THE BABEL EFFECT by Daniel Hecht


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Talky, slow-moving philosophical genetic thriller about the nature of evil.

What if you could actually get to the root of all evil and it wasn't money? This is the basic premise of Hecht's story about Ryan McCloud and his equally brilliant wife, Jess, along with their quirky associates in a New England think tank, who are hired by a wealthy industrialist to once and for all uncover the cause of violence. By studying a handful of brutal offenders, murderers, rapists, terrorists, and ex-Nazis, Ryan, Jess, and their gang of eggheads and computer nerds hope to isolate a gene, or perhaps a virus, that turns men (and sometimes women) into killing machines. Using impressive research, Hecht (Skull Session, 1998) spins a tale that slogs along, offering the interesting idea that maybe “humanity's worst excesses, throughout history, were plagues . . . ,” or “large populations can be subject to external neurological influences, large numbers of people can be made to turn dysfunctional and antisocial and ultimately violent.” The first hundred pages or so are rough going, with far too much unnecessary and annoying exposition that desperately needed the hand of a skilled editor. In fact, the story doesn't start to take off until Jess is kidnapped. Unfortunately, even then it flounders, as Ryan travels to Africa, then Europe, looking for clues as to who took his wife and for what reason. On hand are the usual suspects: the CIA, the FBI, religious fanatics, and the military-industrial complex. The solution is so obvious, however, that Ryan could have saved all those air miles and stayed home.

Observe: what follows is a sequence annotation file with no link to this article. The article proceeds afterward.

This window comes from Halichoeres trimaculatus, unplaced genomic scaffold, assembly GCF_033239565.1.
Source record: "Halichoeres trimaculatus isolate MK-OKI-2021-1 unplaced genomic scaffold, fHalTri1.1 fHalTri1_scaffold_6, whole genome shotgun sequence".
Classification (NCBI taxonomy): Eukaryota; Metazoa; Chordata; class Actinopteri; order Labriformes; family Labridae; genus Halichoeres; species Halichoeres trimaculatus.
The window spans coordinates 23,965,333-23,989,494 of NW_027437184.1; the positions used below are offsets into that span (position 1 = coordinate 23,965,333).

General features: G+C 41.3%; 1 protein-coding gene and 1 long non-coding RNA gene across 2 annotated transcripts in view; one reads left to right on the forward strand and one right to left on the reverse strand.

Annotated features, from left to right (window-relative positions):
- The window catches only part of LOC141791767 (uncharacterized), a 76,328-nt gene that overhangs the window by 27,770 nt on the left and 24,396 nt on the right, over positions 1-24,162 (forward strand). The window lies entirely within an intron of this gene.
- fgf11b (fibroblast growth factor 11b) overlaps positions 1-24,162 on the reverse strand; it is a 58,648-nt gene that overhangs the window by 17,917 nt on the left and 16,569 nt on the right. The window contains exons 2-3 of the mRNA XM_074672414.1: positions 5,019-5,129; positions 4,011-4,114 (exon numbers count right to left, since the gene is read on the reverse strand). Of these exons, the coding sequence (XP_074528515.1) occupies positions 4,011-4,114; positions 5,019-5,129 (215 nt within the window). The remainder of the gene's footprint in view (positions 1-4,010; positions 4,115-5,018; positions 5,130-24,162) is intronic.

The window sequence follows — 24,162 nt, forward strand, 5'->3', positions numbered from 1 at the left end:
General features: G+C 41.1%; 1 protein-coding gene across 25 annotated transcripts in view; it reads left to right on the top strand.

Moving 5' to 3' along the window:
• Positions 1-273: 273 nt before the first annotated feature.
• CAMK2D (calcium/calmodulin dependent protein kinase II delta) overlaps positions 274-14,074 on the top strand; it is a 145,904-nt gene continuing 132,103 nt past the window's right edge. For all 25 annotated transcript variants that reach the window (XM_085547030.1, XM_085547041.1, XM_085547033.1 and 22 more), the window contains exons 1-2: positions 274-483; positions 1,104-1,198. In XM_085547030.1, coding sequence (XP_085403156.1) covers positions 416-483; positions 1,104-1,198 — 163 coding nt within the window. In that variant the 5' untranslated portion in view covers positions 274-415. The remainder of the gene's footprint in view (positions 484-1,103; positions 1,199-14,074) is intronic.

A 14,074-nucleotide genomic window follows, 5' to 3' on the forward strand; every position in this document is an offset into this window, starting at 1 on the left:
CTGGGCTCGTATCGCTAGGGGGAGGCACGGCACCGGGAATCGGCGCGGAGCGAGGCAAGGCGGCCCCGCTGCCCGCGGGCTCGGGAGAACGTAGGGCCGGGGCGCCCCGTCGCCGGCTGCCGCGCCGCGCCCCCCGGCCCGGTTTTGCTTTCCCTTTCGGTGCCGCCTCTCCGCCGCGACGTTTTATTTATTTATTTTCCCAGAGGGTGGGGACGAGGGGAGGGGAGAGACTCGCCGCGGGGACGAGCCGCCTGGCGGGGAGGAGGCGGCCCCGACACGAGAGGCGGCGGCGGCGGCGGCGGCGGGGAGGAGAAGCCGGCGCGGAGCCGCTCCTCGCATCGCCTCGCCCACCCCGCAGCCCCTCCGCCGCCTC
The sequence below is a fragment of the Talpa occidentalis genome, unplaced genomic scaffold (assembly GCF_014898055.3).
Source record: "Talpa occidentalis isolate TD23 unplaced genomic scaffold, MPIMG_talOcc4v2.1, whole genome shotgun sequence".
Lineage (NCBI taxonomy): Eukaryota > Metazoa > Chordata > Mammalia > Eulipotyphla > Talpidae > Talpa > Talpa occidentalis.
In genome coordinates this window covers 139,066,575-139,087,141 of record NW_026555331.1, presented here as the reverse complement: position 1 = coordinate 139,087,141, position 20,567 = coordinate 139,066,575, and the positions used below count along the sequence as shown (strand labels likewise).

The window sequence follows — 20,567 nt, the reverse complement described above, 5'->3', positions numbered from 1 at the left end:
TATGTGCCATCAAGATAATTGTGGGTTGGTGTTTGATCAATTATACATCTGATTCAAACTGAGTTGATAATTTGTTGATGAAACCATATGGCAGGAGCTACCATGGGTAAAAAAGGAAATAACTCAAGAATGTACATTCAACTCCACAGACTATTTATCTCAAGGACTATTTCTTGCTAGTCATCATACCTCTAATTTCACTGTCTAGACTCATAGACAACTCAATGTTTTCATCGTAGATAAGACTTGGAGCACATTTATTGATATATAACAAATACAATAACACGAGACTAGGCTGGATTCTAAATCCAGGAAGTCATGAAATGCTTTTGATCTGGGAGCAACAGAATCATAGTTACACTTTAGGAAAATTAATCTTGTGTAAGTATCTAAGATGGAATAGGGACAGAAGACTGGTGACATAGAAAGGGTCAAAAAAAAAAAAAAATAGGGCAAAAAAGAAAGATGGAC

Somewhere deep inside this wordy morass there's a fascinating story trying to get out, since many of Hecht's ideas are certainly provocative enough to make for an exciting thriller. Too bad this isn't it.

Pub Date: Jan. 1st, 2001
ISBN: 0-609-60729-4
Page count: 384pp
Publisher: Crown
Review Posted Online:
Kirkus Reviews Issue: Nov. 1st, 2000


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